It caused a ruckus (is that still a word?) back in 2013. Four years ago, can you imagine? That's when we learned that atmospheric carbon dioxide had broken through the 400 ppm mark for the first time in - well it seemed like forever. Many hundreds of thousands of years to be sure.
Guess what? A scant four years later and we've broken 410 ppm of atmospheric CO2, a level not seen in millions of years. It shouldn't come as much of a surprise. Those fake news, alarmist, climate science hoaxters predicted it would happen this year and, surprise, surprise, they were right - unless it really is a hoax but I wouldn't count on that.
In what’s become a spring tradition like Passover and Easter, carbon dioxide has set a record high each year since measurements began. It stood at 280 ppm when record keeping began at Mauna Loa in 1958. In 2013, it passed 400 ppm. Just four years later, the 400 ppm mark is no longer a novelty. It’s the norm.
“Its pretty depressing that it’s only a couple of years since the 400 ppm milestone was toppled,” Gavin Foster, a paleoclimate researcher at the University of Southampton told Climate Central last month. “These milestones are just numbers, but they give us an opportunity to pause and take stock and act as useful yard sticks for comparisons to the geological record.”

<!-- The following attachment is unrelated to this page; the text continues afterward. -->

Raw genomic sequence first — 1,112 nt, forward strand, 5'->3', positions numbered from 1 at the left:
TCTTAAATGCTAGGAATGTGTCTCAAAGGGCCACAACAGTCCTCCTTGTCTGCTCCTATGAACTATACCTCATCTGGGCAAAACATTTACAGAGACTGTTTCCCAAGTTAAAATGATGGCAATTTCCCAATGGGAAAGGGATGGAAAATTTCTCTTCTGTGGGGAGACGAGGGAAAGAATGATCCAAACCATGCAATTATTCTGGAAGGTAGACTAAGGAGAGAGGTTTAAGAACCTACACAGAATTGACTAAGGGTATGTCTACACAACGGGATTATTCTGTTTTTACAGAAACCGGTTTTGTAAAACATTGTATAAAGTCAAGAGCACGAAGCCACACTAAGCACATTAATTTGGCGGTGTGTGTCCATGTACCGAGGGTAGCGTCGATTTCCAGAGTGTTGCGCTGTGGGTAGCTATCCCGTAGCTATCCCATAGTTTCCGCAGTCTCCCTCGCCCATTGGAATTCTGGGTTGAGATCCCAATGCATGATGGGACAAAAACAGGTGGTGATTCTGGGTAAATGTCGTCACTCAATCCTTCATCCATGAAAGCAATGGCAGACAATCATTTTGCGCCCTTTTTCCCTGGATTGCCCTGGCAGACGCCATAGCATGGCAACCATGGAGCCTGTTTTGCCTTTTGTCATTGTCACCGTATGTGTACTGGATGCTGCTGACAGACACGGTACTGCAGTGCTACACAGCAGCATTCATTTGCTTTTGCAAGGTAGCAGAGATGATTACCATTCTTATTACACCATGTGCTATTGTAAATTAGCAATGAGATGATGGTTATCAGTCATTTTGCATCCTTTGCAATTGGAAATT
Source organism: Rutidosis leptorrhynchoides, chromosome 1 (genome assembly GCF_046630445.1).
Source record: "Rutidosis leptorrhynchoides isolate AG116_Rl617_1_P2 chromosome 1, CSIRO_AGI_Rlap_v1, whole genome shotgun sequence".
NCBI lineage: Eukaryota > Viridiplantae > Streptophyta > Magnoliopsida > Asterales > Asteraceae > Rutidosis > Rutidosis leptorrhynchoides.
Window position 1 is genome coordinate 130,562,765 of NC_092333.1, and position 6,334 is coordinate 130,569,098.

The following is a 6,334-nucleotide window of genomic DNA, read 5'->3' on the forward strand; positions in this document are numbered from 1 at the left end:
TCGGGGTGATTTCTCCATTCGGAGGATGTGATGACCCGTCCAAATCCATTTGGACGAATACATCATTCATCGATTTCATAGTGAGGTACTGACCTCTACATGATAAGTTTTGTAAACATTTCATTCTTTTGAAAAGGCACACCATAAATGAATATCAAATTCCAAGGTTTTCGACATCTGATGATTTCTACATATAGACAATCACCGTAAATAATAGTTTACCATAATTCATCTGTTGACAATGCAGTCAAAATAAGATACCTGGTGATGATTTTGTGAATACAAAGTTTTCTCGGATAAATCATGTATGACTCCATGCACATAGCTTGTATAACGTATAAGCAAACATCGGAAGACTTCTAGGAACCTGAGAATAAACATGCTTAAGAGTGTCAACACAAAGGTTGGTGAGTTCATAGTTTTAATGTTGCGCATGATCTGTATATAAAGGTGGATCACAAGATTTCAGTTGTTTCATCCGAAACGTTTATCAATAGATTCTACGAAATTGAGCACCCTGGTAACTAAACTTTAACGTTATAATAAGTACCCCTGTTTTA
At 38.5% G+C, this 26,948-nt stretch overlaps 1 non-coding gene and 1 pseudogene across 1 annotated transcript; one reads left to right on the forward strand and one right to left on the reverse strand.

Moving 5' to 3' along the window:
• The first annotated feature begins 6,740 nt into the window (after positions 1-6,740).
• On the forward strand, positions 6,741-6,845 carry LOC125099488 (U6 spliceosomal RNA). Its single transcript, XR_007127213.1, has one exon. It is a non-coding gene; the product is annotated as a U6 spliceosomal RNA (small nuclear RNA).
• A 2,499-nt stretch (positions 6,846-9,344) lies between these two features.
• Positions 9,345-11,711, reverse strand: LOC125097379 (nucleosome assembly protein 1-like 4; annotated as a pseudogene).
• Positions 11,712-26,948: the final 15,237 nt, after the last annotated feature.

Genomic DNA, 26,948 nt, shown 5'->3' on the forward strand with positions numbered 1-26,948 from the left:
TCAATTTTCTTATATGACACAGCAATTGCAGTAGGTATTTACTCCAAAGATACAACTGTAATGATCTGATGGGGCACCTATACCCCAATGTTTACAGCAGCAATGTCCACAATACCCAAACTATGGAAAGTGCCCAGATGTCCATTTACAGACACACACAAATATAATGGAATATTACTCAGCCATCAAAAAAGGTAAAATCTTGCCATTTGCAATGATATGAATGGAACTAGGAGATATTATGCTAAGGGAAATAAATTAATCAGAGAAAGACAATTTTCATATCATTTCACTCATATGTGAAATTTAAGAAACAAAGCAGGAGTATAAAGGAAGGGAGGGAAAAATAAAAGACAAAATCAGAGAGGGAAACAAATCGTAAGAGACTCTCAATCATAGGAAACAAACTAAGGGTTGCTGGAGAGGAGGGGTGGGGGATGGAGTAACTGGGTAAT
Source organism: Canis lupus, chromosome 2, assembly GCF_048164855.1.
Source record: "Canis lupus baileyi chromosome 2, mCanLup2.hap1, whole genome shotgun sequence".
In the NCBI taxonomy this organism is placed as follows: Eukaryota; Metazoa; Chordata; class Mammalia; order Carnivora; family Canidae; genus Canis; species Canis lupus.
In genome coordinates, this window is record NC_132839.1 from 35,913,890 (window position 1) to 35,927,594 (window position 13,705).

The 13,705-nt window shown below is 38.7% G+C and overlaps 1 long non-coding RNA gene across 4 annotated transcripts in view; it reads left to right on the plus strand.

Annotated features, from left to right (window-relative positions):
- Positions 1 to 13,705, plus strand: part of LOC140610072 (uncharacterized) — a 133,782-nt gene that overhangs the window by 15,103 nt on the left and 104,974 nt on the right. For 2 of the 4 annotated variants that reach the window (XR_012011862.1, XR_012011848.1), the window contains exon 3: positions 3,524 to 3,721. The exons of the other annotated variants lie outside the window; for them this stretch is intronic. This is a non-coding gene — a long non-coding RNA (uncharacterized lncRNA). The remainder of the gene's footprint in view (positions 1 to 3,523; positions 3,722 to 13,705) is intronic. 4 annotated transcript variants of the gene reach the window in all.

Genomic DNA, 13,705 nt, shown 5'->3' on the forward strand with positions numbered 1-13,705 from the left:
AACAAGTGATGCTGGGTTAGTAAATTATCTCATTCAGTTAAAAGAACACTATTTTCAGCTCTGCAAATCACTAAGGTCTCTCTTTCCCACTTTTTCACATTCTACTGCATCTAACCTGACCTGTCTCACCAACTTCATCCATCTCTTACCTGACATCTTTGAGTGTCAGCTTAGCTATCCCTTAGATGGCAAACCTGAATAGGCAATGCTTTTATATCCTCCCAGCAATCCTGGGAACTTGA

“The rate of increase will go down when emissions decrease,” Pieter Tans, an atmospheric scientist at the National Oceanic and Atmospheric Administration, said. “But carbon dioxide will still be going up, albeit more slowly. Only when emissions are cut in half will atmospheric carbon dioxide level off initially.”
Even when concentrations of carbon dioxide level off, the impacts of climate change will extend centuries into the future. The planet has already warmed 1.8°F (1°C), including a run of 627 months in a row of above-normal heat. Sea levels have risen about a foot and oceans have acidified. Extreme heat has become more common.
All of these impacts will last longer and intensify into the future even if we cut carbon emissions. But we face a choice of just how intense they become based on when we stop polluting the atmosphere.
Right now we’re on track to create a climate unseen in 50 million years by mid-century.
The moral of the story, kids, is that we're not going back to the climate we enjoyed back in the 60s or even the 80s. We're not even going to keep the curious climate we've got today where you never know if next week you'll be golfing or shoveling snow. No, we're in for a far rougher ride than that and we won't have long to wait for the next climate to set in. That gun's already loaded.
The moral concerns our choices for the world our grandkids and theirs will live in, the climate they'll have to endure. We're already beyond the point where we can make their climate nearly as good as the weather we have today. What we can still do, however, and what our prime minister and all the petro-polls of Parliament Hill on both sides of the aisle are so plainly intent on doing is to make their ordeal far worse than necessary. Trudeau and company, just like Harper and company, are banking on bitumen for our prosperity but they're stiffing future generations with the bill.